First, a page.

Mandy Tucker





Interviewer: Mrs. Bernice Bowden

Person interviewed: Mandy Tucker

1021 E. 11th Street, Pine Bluff, Arkansas

Age: 80?





"I was here in slavery times but I don't know what year I was born. War?

I was in it!



"I member old master and old mistis too. I member I didn't know nothin'

bout my mother and father cause it was night when they went to work and

night when they come in and we chilluns would be under the bed asleep.



"I know the white folks had a kitchen full of we chilluns. We went over

to the kitchen to eat.



"My mother belonged to the Cockrills and my father belonged to the

Armstrongs. They were cousins and their plantations joined.



"I was large enough to know when they took my parents to Texas, but I

didn't know how serious it was till they was gone. I member peepin'

through the crack of the fence but I didn't know they was takin' em off.



"They left me with the old doctor woman. She doctored both white and

colored. I stayed there till I was fourteen years old.



"I know we had our meals off a big wooden tray but we had wooden spoons

to eat with.



"I member when they was fightin' here at Pine Bluff. I was standin' at

the overseer's bell house waitin' for a doll dress a girl had promised

me and the guns was goin' just like pop guns. We didn't know what it was

to take off our shoes and clothes for six months. We was ready to run if

they broke in on us.



"The Yankees had their headquarters at the big house near the river. All

this was in woods till I growed up. We used to have our picnic here.



"I was standin' right at the post when they rung the bell in the bell

house when peace declared. I heered the old folks sayin, 'We is free, we

is free!'



"I know before freedom they wouldn't let us burn a speck of light at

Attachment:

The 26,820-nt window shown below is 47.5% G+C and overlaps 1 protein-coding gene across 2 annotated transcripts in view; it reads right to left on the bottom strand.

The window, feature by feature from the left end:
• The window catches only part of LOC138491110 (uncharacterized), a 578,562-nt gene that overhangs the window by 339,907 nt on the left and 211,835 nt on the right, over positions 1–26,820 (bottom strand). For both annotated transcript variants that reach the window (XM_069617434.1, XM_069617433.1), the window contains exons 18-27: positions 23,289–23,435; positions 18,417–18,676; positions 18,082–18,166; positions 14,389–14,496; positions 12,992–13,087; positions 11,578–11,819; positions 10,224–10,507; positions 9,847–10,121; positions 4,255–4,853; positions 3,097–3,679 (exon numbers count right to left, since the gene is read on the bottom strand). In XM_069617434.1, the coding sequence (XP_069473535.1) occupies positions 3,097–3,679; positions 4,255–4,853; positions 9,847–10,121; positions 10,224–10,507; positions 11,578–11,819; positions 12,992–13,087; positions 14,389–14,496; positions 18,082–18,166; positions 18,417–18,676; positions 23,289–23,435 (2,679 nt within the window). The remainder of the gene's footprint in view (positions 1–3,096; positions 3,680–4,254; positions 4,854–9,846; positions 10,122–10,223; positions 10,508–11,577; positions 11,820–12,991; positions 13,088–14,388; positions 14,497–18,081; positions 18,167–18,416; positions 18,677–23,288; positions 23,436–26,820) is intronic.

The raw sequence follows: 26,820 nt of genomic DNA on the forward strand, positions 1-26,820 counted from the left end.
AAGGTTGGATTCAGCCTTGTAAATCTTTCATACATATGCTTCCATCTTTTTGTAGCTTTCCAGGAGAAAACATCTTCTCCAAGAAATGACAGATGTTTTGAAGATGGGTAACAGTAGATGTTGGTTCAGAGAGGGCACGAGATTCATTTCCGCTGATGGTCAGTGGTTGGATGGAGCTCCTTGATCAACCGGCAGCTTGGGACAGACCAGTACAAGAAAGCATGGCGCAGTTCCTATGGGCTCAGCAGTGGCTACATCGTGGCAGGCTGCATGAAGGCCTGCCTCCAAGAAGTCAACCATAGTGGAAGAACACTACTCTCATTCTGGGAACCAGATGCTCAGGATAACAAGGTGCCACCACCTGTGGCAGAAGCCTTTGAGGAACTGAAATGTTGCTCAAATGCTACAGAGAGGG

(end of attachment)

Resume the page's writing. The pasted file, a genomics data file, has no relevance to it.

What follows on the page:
night. Had these little iron lamps. They'd twist wicks and put em in

tallow. I don't know whether it was beef or sheep tallow but they had

plenty of sheeps on the place.



"Colonel Cockrill would have us come up to the big house every Sunday

mornin' and he'd give us a apple or a stick of candy. But them that was

big enough to work wouldn't get any. They worked on Sunday too--did the

washin' every Sunday evenin'.



"Oh lord, they had a big plantation.



"After the War I went to school some. We had white teachers from the

North. I didn't get to go much except on rainy days. Other times I had

to work. I got so I could read print but I can't read writin'. I used to

could but since I been sick seems like my mind just hops off.



"After freedom my parents rented land and farmed. I stayed with the old

doctor woman till I was fourteen then I went to my parents.



"I married when I was eighteen and had five chillun. When I worked for

my father he'd let us quit when we got tired and sit under the shade

bushes. But when I married I had to work harder than ever. My husband

was just a run-around. He'd put in a crop and then go and leave it.

Sometimes he was a constable. Finally he went off and took up with

another woman.



"I been here in Arkansas all my life except eight months I lived in St.

Louis, but I didn't like it. When I was in St. Louis I know it started

to snow. I thought it was somebody pickin' geese. I said, 'What is

that?' and my granddaughter said, 'Gal, that's snow.'



"I don't know what to think of the younger generation. I think they is

just goin' out to nothin'. They say they are gettin' weaker and wiser

but I think they are weaker and foolish--they are not wise in the right

way. Some are very good to their parents and some are not.



"Honey, I don't know how things is goin'--all I know is they is mighty

tight right now."





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